charlotte hogg run

On 21st August 2000, I was involved in a fatal and tragic road accident whilst on annual camp with the air cadets. On the 21st August 2010, I received a knock on the door telling me that a good friend of mine had been injured by stepping on an IED in Afghanistan.

The 21st August 2012  saw me complete a 30k run for charity in less than four and a half hours. I had decided to take the challenge on only three months ago when I was diagnosed with depression, was on the verge of diabetes and spent most of my time living on  caffeine, cigarettes, alcohol and take-aways.

I embarked on  a huge journey of change – mentally, physically and nutritionally. I publically shared my story and reconnected with many of the people from my past.

The result of it all, was an emotional step over a finishing line made for me by the team at Start Up Britain. I crossed to two tearful but proud mums – mine and the mum of Wayne Maynard who was a very close friend of mine that died in the accident.

How did I feel? Sweaty, mainly. And absolutely exhausted. I was shocked that I had made it – I was the fat, and useless kid in every PE class, the girl that would only ever run to the pub and would end up in the curry house rather than any kind of fitness class. The last three months have been exploring the relationship I have with myself, the problems the coach crash have caused and the impact they have had on my self esteem, my ambitions, my behaviour and my self beliefs. I have cried, I have denied and I have been angry.

I have met people I never thought I would meet, I shared emotions I didn’t even know I had and was brave enough to admit the difficulties I had faced.

The run itself wasn’t anything like I had imagined. I started early because of the heat and ran as long as I could without my ipod. I tried to break the run up so it was just two training runs, in my mind anyway. I barely spoke to my trainer, Sarah Martin, who was running along next to me like it was nothing more than a walk in the park. My emotions weren’t that high. I didn’t go to any ‘dark’ places. I just put one foot in front of the other and didn’t stop until I crossed the finish line. Sarah would pass me a couple of jelly babies every now and again and I would occasionally hold up my trousers which was a request for ice spray. My hip was the most painful – and we needed an emergency blob of pain relief gel on that about ⅔ of the way in. I tried not to think about how far I had to go or how far I’d been. Just one step, the next step etc etc A few hills in Richmond park caught me off guard and were really hard and towards the very end of the run it was a challenge to keep my emotions in check.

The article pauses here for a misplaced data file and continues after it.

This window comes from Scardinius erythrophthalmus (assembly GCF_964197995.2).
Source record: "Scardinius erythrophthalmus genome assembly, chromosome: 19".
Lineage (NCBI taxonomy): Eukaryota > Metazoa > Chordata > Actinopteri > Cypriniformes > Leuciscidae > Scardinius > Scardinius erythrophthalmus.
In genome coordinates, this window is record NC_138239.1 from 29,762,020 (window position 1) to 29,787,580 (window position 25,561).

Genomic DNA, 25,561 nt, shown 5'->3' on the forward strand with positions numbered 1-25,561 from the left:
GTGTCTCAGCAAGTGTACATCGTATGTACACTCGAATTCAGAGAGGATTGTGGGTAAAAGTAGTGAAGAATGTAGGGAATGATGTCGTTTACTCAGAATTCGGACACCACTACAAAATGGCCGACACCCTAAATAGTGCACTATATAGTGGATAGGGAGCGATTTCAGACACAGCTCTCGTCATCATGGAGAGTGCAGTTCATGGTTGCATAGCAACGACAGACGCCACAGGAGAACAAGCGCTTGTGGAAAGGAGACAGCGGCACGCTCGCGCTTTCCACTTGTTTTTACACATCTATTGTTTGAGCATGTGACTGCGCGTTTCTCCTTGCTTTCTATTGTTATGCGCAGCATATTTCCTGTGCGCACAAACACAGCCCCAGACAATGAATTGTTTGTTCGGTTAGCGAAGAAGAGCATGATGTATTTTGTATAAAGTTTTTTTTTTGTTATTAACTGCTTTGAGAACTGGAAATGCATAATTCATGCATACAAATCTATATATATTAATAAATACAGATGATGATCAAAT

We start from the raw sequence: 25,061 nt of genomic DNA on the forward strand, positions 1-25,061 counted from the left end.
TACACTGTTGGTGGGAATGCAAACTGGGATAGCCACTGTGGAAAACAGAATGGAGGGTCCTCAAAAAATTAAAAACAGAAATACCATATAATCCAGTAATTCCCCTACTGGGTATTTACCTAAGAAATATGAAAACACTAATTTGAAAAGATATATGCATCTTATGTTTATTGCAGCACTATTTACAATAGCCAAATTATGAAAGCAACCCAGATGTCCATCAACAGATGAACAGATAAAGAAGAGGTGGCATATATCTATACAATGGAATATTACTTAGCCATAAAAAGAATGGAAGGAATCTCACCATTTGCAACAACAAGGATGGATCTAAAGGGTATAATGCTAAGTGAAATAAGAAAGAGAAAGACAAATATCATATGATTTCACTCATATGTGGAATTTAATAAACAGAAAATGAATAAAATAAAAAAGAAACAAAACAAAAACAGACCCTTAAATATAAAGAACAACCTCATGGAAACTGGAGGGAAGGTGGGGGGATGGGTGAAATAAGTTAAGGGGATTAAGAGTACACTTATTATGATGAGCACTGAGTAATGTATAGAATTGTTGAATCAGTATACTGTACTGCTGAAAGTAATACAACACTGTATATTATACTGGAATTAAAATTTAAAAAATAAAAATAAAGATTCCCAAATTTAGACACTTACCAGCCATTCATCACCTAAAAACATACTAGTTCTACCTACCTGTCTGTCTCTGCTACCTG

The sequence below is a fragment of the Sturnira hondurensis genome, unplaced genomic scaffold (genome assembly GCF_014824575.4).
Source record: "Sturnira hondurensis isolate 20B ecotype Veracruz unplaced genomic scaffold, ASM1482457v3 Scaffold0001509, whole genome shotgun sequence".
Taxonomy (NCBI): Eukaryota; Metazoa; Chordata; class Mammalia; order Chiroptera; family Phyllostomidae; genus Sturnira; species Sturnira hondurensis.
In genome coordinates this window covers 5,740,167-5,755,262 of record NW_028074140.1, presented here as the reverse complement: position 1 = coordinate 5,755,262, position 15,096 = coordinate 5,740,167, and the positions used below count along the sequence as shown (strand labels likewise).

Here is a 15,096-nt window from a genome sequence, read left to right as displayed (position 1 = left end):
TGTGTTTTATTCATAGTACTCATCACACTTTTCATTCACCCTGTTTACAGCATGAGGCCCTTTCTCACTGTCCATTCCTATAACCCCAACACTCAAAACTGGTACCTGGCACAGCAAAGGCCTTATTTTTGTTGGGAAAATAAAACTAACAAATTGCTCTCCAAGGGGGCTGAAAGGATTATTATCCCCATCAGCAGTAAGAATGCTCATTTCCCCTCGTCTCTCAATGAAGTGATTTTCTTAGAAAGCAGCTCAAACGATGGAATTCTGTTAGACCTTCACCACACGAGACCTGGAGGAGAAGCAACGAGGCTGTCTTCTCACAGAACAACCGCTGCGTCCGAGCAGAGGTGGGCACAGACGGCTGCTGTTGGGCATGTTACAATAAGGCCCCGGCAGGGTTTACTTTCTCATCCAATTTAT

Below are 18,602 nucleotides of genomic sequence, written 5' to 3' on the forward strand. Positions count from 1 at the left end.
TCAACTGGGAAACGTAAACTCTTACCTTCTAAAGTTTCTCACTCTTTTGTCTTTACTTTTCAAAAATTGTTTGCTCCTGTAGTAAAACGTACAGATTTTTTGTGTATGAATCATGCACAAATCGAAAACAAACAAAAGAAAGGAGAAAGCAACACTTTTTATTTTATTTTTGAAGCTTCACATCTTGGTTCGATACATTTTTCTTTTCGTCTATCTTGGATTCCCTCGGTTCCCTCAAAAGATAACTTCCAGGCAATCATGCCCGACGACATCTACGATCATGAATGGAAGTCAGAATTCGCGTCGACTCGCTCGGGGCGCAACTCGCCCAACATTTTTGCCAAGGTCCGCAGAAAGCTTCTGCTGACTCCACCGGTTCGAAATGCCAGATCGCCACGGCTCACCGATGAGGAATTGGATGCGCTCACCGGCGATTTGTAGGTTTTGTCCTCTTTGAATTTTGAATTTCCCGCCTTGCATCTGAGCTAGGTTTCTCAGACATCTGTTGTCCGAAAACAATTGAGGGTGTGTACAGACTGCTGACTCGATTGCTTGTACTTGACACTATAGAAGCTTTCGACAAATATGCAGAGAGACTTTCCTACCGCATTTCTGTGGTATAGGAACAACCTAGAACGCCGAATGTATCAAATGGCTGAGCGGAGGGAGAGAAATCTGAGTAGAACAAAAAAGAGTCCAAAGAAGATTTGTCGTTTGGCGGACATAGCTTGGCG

I knew that if I started crying I would just collapse so was listening to Gold on Spandau Ballet on repeat!!

Completing the physical challenge made me feel content and proud -like I could achieve anything I put my mind to. My body has changed dramatically as has my mindset. I feel in control, I am prepared to be accountable and have achieved something that I feel truly proud of.

Will I continue? Absolutely. I’m not sure what will be next – the marathon, the five peaks challenge, a triathlon perhaps. I love the clarity exercise gives you. I like feeling in control of my body and my life. I feel great – I have energy, I look great, my clothes fit!

Of all the things I’ve done over the last 12 years, to make the boys proud of me, I am most proud that I am finally content and happy to leave my past behind me as I move on to the next chapter of my life. I never, ever thought I would have a ‘finish line’ picture, I never dreamt I could know what that felt like and I never knew that really, most of it is mind over matter. My advice to others would be this,

‘Dream often and dream big and if you think they won’t come true just remember, if the fat kid can run 30k, anything is possible’.

About the author

Leonnie has worked with the WATC team for over 5 years. Leonnie also runs her own Design company

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